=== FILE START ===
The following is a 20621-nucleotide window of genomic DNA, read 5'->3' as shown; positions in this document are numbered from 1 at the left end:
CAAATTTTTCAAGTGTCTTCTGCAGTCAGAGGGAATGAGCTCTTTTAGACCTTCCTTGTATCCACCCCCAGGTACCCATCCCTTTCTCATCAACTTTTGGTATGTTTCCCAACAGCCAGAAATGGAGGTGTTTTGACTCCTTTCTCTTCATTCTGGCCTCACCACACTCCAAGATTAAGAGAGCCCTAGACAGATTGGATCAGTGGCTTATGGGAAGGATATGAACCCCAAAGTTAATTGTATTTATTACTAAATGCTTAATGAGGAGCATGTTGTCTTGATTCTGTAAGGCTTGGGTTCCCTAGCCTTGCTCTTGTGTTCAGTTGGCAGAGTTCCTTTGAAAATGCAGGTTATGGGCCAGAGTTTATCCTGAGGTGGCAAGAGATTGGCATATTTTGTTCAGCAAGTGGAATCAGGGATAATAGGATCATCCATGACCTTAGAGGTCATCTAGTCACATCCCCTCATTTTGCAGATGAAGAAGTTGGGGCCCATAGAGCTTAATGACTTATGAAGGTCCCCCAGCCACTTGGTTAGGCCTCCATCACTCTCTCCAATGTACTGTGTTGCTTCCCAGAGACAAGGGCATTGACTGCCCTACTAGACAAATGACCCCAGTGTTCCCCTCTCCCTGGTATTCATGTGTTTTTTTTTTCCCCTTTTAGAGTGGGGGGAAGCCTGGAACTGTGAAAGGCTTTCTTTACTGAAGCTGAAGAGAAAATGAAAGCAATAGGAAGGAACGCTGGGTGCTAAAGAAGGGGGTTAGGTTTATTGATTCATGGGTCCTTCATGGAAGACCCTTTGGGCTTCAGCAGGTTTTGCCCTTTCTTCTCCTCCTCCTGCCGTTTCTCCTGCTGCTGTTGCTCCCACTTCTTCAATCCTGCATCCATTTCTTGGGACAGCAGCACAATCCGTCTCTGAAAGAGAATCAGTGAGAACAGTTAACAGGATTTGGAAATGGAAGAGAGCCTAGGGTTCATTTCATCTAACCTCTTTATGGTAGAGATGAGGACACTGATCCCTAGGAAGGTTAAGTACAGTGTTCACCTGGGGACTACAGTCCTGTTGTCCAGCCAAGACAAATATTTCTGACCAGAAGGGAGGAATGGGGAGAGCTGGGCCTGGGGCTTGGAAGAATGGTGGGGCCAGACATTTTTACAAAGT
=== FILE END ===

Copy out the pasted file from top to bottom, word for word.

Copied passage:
The following is a 20621-nucleotide window of genomic DNA, read 5'->3' as shown; positions in this document are numbered from 1 at the left end:
CAAATTTTTCAAGTGTCTTCTGCAGTCAGAGGGAATGAGCTCTTTTAGACCTTCCTTGTATCCACCCCCAGGTACCCATCCCTTTCTCATCAACTTTTGGTATGTTTCCCAACAGCCAGAAATGGAGGTGTTTTGACTCCTTTCTCTTCATTCTGGCCTCACCACACTCCAAGATTAAGAGAGCCCTAGACAGATTGGATCAGTGGCTTATGGGAAGGATATGAACCCCAAAGTTAATTGTATTTATTACTAAATGCTTAATGAGGAGCATGTTGTCTTGATTCTGTAAGGCTTGGGTTCCCTAGCCTTGCTCTTGTGTTCAGTTGGCAGAGTTCCTTTGAAAATGCAGGTTATGGGCCAGAGTTTATCCTGAGGTGGCAAGAGATTGGCATATTTTGTTCAGCAAGTGGAATCAGGGATAATAGGATCATCCATGACCTTAGAGGTCATCTAGTCACATCCCCTCATTTTGCAGATGAAGAAGTTGGGGCCCATAGAGCTTAATGACTTATGAAGGTCCCCCAGCCACTTGGTTAGGCCTCCATCACTCTCTCCAATGTACTGTGTTGCTTCCCAGAGACAAGGGCATTGACTGCCCTACTAGACAAATGACCCCAGTGTTCCCCTCTCCCTGGTATTCATGTGTTTTTTTTTTCCCCTTTTAGAGTGGGGGGAAGCCTGGAACTGTGAAAGGCTTTCTTTACTGAAGCTGAAGAGAAAATGAAAGCAATAGGAAGGAACGCTGGGTGCTAAAGAAGGGGGTTAGGTTTATTGATTCATGGGTCCTTCATGGAAGACCCTTTGGGCTTCAGCAGGTTTTGCCCTTTCTTCTCCTCCTCCTGCCGTTTCTCCTGCTGCTGTTGCTCCCACTTCTTCAATCCTGCATCCATTTCTTGGGACAGCAGCACAATCCGTCTCTGAAAGAGAATCAGTGAGAACAGTTAACAGGATTTGGAAATGGAAGAGAGCCTAGGGTTCATTTCATCTAACCTCTTTATGGTAGAGATGAGGACACTGATCCCTAGGAAGGTTAAGTACAGTGTTCACCTGGGGACTACAGTCCTGTTGTCCAGCCAAGACAAATATTTCTGACCAGAAGGGAGGAATGGGGAGAGCTGGGCCTGGGGCTTGGAAGAATGGTGGGGCCAGACATTTTTACAAAGT